Other Screen News from InfoComm 2016


MicroLite was at InfoComm to show off its existing screen materials, but we also learned of two new screens that will debut in August.

The company only offers front projection screens in sizes up to 150 inches in a 16:9 ratio. Current products include 1.2 and 2.4 gain materials. The advantage the company claims for their screen materials is the ability to have high gain and wide viewing angles simultaneously.

In August, the company plans to introduce a new short throw material with a gain of 2, which they believe will be the first short-throw material with a gain in excess of 1.2. They currently offer a 1.2 gain short throw screen but most others offer a 1.0 gain product. They see this screen being used for HDR content where more gain will be needed. They said most screens use a bark dye to help with the blacks and contrast, but this can be a problem when screening HDR content.

The company is also working on its first optical screen that they say will reject up to 80% of the ambient light while also having a wide viewing angle. This will be offered in screen sizes up to 100 inches when it debuts in August.

elunevision has developed a novel approach to projection screens that steals the idea behind the Philips ambilight LCD TVs. The idea is to add LED light strips around the edges of the projection screen to create some ambient mood lighting for a projector solution. They call it a Lambda screen.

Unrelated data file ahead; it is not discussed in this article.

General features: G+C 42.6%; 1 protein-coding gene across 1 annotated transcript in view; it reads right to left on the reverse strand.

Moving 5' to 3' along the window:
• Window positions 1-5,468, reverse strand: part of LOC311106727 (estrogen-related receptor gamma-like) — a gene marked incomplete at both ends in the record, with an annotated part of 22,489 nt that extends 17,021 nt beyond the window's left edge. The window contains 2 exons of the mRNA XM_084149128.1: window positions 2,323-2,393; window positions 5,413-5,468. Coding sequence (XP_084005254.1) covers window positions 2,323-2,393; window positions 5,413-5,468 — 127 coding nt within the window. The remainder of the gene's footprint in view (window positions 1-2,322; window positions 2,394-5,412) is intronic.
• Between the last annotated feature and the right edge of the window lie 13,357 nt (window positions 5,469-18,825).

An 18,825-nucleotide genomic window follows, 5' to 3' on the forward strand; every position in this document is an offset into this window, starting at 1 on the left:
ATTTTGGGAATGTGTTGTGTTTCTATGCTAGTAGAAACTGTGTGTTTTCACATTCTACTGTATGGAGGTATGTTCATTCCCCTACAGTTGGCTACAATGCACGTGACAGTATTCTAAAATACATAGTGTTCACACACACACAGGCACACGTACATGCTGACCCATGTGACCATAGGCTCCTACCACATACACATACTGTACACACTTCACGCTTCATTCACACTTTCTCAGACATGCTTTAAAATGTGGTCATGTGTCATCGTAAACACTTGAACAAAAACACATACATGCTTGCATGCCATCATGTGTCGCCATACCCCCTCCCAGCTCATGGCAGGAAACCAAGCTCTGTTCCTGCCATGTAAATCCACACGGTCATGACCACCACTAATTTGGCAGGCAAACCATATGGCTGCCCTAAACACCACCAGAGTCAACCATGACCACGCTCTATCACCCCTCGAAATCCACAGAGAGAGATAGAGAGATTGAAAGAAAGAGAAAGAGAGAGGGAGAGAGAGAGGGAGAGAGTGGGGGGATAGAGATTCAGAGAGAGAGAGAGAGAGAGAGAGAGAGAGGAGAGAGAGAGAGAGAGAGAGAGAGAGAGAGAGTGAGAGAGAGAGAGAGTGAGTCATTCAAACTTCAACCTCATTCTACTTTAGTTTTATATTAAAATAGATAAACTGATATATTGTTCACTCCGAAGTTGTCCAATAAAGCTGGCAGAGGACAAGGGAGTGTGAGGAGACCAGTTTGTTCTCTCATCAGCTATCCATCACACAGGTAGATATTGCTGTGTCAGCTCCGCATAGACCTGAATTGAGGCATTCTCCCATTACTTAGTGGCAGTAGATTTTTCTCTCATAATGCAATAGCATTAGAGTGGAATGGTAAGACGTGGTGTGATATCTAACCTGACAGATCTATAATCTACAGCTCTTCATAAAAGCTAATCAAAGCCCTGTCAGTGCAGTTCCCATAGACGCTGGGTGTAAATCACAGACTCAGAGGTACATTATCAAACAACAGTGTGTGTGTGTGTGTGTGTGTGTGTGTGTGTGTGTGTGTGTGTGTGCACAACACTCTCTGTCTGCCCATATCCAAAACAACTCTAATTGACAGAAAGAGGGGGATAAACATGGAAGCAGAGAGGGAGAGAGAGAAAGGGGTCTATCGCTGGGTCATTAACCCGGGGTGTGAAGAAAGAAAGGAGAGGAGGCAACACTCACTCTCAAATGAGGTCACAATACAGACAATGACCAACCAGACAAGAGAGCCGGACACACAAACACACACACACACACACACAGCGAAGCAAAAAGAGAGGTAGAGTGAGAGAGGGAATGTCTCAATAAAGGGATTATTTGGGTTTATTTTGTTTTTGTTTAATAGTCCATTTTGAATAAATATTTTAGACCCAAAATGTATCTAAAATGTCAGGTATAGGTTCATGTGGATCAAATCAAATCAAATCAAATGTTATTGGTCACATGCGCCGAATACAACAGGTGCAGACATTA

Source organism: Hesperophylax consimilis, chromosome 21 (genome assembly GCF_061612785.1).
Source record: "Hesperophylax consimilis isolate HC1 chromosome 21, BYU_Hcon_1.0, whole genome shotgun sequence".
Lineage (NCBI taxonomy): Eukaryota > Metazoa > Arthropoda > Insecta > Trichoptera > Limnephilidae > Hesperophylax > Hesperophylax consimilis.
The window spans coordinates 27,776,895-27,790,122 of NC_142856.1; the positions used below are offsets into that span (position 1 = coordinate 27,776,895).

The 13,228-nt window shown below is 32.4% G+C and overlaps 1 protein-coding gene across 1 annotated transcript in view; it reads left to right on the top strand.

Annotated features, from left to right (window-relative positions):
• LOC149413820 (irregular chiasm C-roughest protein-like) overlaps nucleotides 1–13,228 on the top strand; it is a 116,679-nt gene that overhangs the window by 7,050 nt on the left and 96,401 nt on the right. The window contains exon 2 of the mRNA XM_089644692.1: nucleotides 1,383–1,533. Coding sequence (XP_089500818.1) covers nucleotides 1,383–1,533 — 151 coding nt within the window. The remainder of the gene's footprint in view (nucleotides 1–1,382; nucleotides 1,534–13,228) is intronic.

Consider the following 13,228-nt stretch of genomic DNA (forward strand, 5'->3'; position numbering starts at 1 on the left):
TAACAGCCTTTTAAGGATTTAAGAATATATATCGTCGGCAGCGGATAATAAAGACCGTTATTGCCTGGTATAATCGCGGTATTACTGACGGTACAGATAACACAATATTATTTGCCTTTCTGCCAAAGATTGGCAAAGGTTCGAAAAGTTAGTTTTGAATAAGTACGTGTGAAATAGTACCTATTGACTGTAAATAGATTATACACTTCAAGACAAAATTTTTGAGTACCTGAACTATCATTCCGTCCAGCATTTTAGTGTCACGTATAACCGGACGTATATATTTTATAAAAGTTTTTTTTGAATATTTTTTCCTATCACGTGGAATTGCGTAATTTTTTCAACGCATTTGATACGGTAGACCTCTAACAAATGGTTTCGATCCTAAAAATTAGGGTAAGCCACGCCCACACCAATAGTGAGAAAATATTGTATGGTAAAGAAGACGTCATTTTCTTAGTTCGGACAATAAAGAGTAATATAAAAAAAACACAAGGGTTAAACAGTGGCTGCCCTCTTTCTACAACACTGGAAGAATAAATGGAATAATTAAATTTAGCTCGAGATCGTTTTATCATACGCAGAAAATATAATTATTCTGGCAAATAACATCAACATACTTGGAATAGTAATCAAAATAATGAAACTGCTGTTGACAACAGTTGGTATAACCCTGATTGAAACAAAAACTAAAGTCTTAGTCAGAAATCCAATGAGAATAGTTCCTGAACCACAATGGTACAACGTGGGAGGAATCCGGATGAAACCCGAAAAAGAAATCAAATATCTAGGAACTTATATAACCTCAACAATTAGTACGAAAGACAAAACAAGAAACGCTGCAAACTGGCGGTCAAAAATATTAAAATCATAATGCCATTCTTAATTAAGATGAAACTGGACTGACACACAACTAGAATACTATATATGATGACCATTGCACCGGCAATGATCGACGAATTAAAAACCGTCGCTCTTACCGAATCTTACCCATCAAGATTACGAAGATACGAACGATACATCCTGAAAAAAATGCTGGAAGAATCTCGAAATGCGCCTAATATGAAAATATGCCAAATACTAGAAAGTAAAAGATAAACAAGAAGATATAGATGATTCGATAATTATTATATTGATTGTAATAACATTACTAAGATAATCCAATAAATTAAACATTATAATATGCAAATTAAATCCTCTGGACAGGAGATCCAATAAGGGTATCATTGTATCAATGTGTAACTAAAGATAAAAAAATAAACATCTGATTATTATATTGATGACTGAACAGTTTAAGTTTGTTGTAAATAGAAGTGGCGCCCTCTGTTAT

The company makes their own screen material. One option for Lambda screen is an acoustically woven 4K capable white material, called Aurora, that can be offered from 92” to 150”.

They also offer an ambient light rejection material that is a multi-layer coating on a rigid substrate. It has a gain of 1.3 and a viewing angle that is “better than the Black Diamond screen from Screen Innovations.”

The Lambda screen with the matte white material can be rolled up along with the frame and LED strips to be able to deliver in a small package. The illumination is not coordinated with the content in the way that Ambilight is, so there is a controller to allow the user to vary the colors. A 120” 16:9 version sells for $2,500 MSRP. elunevision is currently looking for US distributors.

Draper had no new screen materials or other products to announce at InfoComm. They were focused on talking about their TecVision screen materials introduced about a year and half ago. This is a screen material that is custom fabricated for each client to fit exact requirements for the room and application. TecVision features white surfaces with gains ranging from 1.3 to 1.9 over wide viewing cones, and grey surfaces with excellent performance under higher room light levels. These premium surfaces are not sold online and are only available through qualified Draper dealers. They are also ISF Certified for color accuracy and are compatible with 4K resolution images (something the prismatic structures are not).